or, the domino effect in action.
A couple of years ago, my wife and I replaced our antique brass bed with a new bed. That led to a minor redecorating of our bedroom, which led to a major effort to simplify life in our house. As parents of four, but soon-to-be empty nesters, we decided to reduce our furniture footprint and change our room use around.
After a few trips to Goodwill to donate furniture, we had a working kitchen with plenty of space for 3 chefs at a time, a home office tucked away to one side, and an island for casual eating for 3. The family room acquired a new media center, much smaller than the previous one. The built-in book shelves were cleaned up, organized, and looked great. Free standing bookshelves were rearranged and relocated. The original dining room – our computer room and my office for 9 years – was returned to a dining room. There is a piano in the corner, but hey – built-in dinner music! My office was relocated upstairs to what was originally a bedroom for two of our sons, and has recently fulfilled a guest bedroom role.
Therein lies the problem.
I’m a reader, researcher, writer, and editor for Auxano’s Vision Room. My title is Vision Room Curator, which is a really cool title, but functionally I read, research, and write – a lot of all three. Which involves books – lots of them (even in the Kindle age). And project files (I’m trying to go digital, but it’s taking awhile). And visual learning objects – a Mickey Mouse Sorcerer’s hat, Mickey hands, LEGOs, Starbucks cups, etc. – of projects I’m currently working on.
My name is Bob, and I’m a horizontal organizer.
I like the things I am working on spread out on a surface in front of me, where they can beckon me to continue working on them. Efficiency experts and time management gurus live in a world of vertical file management and a digital, paperless world, but me – not so much.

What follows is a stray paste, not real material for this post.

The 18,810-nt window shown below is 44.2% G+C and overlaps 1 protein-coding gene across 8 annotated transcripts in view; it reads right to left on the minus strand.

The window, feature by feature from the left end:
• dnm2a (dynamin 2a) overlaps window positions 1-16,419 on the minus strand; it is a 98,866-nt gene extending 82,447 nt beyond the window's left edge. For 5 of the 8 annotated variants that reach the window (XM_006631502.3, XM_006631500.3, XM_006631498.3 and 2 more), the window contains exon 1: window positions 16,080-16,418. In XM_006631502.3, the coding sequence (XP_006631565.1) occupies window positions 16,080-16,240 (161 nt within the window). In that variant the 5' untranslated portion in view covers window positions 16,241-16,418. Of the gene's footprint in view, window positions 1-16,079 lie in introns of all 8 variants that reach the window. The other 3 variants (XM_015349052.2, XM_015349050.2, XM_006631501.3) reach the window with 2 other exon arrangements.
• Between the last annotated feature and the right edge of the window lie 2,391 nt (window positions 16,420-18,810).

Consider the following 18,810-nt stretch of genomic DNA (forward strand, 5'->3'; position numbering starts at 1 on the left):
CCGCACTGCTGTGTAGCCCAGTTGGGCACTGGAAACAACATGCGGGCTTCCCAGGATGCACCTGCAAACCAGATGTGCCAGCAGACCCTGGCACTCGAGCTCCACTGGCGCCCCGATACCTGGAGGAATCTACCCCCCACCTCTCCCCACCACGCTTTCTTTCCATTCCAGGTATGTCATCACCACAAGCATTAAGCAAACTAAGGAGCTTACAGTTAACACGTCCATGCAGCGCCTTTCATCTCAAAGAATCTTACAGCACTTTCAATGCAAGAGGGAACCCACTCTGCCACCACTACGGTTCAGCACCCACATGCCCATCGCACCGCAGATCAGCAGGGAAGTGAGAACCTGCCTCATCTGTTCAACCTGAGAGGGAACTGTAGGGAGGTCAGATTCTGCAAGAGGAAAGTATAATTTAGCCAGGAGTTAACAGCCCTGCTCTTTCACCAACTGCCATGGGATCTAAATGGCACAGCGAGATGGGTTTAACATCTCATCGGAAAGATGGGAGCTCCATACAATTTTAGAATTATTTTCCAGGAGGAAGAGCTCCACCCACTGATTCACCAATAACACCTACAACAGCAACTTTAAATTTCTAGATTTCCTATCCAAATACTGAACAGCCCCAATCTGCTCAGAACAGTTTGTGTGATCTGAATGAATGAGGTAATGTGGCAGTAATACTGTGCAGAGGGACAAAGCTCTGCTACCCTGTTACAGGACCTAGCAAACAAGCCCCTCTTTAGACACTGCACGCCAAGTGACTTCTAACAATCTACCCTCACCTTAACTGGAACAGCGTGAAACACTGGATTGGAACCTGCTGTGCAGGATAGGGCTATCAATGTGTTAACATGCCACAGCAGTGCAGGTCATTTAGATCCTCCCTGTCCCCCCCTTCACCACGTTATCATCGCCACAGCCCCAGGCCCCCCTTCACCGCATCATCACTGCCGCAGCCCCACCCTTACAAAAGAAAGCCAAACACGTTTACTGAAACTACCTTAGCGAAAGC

As a horizontal organizer, I am at a situational disadvantage. The whole world is set up to help keep vertically organized people on top of things. On the other hand, all my work is on top of things – my desk(s), the tops of filing cabinets, bookshelves, the nearby futon, and the floor.
As you have no doubt heard, a messy desk spread thick with paper and stacked high with books is the sign of a genius at work.
At least that’s what I tell myself.
The relocation of my office from the main level of our home to the second floor has had many benefits, not the least of which is increased domestic tranquility – a phrase not exclusively limited to governmental issues by any means. Because of my tendencies towards horizontal organization – actually, more like a full-out embrace – my working office is now out of sight, but not out of mind – the office must also remain a guest room.
I’m sure I’ve got some resources somewhere around here on how to accomplish both…
Now – where did I put that book?
Special thanks to my youngest son Aaron, a recent college graduate, for pointing me to the book The Art of Procrastination, by John Perry. After he bought the book, read it, and wrote a paper on procrastination the day it was due, he gave it to me to read.
Through it, I was introduced to the concept of horizontal organization. I’m looking forward to finding out more about Structured Procrastination, To-Do Lists, Procrastination as Perfectionism, and other strategies for the serial procrastinator.
Alas, it is pretty close to home…